Data-Driven Animation Techniques

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Date/Time: 27 November 2017, 09:00am - 06:00pm
Venue: Amber 2
Location: Bangkok Int'l Trade & Exhibition Centre (BITEC)


Organizer(s): Hongchuan YU, The National Centre for Computer Animation, Bournemouth University
Taku Komura, Edinburgh University
Jian Jun Zhang, NCCA, Bournemouth University

Summary: Producing realistic animation is one of the main targets of computer graphics and animation. This workshop aims at the topic of producing realistic animation from natural data such as video, 3D scan, MoCap. It delivers attendees the latest approaches and tools from natural data acquisition, processing to re-producing in Computer Graphics and Animation. Currently, along with smart phones, cheap real-time 3D scanners (e.g. MS Kinect) and MoCap devices spreading everywhere in our daily life, natural data are dramatically increasing and incredibly overwhelming. It is an important approach for animators to extract realistic motion data from daily life and reproduce/reuse sampling data for animation production.
The topics cover natural data processing, Motion Capture device system, video based motion capture, 3D scanning processing, motion editing, facial expression capture, re-targeting and animation. The other related topics may be in the context of data processing in computer vision, graphics, Big Data fields.

Keynote 1
Title: An Overview of Procedural Urban Modeling in Academia and Industry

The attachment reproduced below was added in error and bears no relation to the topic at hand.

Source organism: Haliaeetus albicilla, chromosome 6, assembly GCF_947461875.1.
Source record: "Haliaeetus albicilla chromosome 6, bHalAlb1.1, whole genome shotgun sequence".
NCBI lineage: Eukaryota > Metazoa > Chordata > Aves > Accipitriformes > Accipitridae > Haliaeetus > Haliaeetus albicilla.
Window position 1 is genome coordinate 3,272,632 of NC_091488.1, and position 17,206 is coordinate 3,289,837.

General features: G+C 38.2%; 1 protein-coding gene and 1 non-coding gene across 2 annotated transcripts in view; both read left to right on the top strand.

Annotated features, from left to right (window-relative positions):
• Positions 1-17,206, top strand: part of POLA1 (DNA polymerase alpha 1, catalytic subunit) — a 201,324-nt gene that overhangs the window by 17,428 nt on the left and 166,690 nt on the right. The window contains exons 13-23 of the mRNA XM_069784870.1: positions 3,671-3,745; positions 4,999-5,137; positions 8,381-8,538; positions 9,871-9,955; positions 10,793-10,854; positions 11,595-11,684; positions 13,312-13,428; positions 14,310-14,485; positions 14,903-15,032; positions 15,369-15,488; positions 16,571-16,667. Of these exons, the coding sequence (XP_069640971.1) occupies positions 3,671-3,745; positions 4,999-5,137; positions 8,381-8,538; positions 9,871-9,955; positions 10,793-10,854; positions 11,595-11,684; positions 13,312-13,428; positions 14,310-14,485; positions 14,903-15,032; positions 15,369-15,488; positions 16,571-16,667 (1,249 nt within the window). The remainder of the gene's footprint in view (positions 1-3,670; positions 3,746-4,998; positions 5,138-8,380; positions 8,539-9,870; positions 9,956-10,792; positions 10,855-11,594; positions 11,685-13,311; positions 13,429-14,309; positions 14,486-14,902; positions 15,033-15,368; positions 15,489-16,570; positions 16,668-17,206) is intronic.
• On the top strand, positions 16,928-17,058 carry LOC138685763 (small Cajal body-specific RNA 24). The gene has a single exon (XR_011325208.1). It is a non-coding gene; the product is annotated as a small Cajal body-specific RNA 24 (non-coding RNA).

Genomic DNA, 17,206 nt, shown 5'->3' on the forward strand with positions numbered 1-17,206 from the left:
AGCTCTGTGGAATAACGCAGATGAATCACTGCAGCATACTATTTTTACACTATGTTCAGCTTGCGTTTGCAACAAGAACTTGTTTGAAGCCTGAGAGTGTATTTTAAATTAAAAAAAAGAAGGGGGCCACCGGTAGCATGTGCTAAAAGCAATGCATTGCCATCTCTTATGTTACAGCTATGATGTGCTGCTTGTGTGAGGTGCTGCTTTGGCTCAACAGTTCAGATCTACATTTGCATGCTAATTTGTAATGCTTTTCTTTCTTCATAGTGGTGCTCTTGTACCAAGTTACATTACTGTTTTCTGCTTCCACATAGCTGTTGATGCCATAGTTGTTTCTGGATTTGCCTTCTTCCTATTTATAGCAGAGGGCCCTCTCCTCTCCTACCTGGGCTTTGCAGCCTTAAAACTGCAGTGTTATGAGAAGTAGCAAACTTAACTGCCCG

Speaker: Dr Tom Kelly

Abstract: Manually creating objects to fill our virtual 3D worlds can be tedious and time consuming; ‘procedural modeling’ is the study of programs to do this for us. Of particular interest today is urban procedural modeling - creating systems to automatically generate cities. These systems are of interest to city designers, architects, SFX companies, and video game developers. Procedural modeling is a relatively new discipline, but intersects many existing fields, including User Interfaces, Geometry, and Perceptual Studies. In this talk, Tom will discuss his experiences of procedural modeling in industry and academia.
An example is that users are easily confused by the many input parameters that 3D procedural models have, and are therefore unable to interact with them. Presenting these parameters to users requires advances in User Interfaces. Another field is Geometry - here the problem is finding geometric primitives that can be used to create realistic models; ideally these should be simple, yet useful, when modeling a wide range of real-world buildings. Finally, it is important to understand what makes a procedural model realistic. This is a challenging perceptual problem because a single urban procedural model can create many different buildings. Tom will present and discuss his research into each these problems, and how the results have been used in industry.

Biosketch: Tom is a postdoc at UCL under Niloy Mitra; he studies the modeling and reconstruction of large urban environments, fusing techniques from geometry processing, procedural modeling, and video games, to create state-of-the-art solutions to real-world problems. In previous careers, Tom has worked at animation and video start-ups, and as an software engineer at Esri.

Keynote 2
Title: Simulating the Natural Motion of Living Creatures

Speaker: Dr Jungdam Won